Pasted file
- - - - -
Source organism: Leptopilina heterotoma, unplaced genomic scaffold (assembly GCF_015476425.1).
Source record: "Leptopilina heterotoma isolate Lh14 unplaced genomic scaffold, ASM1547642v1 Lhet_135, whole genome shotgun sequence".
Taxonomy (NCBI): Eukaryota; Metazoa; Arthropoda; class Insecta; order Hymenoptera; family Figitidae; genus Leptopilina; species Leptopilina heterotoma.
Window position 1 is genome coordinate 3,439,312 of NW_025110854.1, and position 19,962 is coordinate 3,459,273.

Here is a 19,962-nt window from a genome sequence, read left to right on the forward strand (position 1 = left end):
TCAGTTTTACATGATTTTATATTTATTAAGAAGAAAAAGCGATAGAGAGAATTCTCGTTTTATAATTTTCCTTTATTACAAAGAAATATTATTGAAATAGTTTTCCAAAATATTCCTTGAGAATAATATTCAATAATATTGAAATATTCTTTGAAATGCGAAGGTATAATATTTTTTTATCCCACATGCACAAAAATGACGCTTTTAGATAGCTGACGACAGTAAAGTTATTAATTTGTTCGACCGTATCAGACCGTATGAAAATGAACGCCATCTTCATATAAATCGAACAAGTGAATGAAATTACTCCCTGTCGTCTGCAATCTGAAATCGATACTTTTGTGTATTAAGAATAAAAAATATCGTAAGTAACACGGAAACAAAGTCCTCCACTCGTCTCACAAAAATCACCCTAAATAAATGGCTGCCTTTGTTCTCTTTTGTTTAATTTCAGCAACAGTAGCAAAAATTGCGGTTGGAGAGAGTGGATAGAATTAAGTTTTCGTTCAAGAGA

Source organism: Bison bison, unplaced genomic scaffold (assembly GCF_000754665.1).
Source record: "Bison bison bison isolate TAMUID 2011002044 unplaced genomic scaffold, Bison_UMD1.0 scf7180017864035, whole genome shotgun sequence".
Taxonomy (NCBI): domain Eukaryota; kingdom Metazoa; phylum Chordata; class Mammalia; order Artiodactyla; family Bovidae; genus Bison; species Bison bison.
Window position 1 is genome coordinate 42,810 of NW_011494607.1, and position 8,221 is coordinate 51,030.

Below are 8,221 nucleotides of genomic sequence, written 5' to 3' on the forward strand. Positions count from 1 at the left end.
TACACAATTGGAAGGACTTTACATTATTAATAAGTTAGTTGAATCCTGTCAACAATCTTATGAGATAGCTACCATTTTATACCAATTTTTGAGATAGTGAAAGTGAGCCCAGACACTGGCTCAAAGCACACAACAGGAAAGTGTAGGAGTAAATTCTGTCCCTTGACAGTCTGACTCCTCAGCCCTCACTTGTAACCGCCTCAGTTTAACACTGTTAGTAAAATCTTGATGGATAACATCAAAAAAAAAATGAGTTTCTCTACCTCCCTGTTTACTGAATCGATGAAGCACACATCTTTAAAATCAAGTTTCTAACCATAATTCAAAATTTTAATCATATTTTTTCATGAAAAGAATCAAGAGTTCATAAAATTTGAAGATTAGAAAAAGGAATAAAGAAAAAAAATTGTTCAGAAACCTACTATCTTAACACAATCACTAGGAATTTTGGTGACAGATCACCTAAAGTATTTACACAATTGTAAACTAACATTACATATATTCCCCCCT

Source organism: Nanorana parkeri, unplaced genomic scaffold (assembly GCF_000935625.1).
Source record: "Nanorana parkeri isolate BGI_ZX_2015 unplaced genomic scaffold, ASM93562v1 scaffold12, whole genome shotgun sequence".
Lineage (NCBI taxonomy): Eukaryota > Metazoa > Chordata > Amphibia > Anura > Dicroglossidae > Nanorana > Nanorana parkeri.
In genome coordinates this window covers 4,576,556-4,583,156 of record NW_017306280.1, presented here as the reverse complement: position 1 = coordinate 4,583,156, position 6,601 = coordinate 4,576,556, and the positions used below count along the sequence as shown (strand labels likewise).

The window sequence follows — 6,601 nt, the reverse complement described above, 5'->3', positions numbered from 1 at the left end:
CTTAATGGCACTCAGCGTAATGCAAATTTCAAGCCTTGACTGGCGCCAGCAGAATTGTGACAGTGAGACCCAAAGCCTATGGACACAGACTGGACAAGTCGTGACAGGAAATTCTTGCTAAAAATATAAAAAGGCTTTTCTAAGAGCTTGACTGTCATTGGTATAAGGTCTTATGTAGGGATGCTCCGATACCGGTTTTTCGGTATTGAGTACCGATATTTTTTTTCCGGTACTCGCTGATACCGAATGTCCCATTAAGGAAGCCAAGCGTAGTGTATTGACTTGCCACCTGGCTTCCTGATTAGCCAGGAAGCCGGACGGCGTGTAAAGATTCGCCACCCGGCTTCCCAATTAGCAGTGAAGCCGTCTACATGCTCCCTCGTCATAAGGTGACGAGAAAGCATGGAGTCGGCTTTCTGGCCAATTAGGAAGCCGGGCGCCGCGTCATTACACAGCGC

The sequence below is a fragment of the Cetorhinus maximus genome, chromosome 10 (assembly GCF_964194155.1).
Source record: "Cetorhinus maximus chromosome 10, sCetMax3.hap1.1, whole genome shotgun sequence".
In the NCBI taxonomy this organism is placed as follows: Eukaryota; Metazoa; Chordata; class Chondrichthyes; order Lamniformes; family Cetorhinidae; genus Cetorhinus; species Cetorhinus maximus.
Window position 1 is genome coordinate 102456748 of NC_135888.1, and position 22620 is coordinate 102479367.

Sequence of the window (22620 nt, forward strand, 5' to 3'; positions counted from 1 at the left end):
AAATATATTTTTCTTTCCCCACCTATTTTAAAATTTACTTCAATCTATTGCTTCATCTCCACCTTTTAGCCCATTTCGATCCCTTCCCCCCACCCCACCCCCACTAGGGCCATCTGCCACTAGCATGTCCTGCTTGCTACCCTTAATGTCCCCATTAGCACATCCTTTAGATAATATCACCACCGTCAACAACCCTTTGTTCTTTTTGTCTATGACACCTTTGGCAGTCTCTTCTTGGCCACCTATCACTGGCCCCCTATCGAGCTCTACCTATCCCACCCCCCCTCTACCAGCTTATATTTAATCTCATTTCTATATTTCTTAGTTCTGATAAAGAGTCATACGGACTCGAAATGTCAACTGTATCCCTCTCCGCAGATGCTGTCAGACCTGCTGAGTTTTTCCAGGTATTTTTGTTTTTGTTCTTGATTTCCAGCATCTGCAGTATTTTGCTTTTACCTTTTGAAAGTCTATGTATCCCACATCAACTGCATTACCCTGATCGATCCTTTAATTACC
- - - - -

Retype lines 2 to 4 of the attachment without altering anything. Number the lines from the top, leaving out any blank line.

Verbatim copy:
Source record: "Leptopilina heterotoma isolate Lh14 unplaced genomic scaffold, ASM1547642v1 Lhet_135, whole genome shotgun sequence".
Taxonomy (NCBI): Eukaryota; Metazoa; Arthropoda; class Insecta; order Hymenoptera; family Figitidae; genus Leptopilina; species Leptopilina heterotoma.
Window position 1 is genome coordinate 3,439,312 of NW_025110854.1, and position 19,962 is coordinate 3,459,273.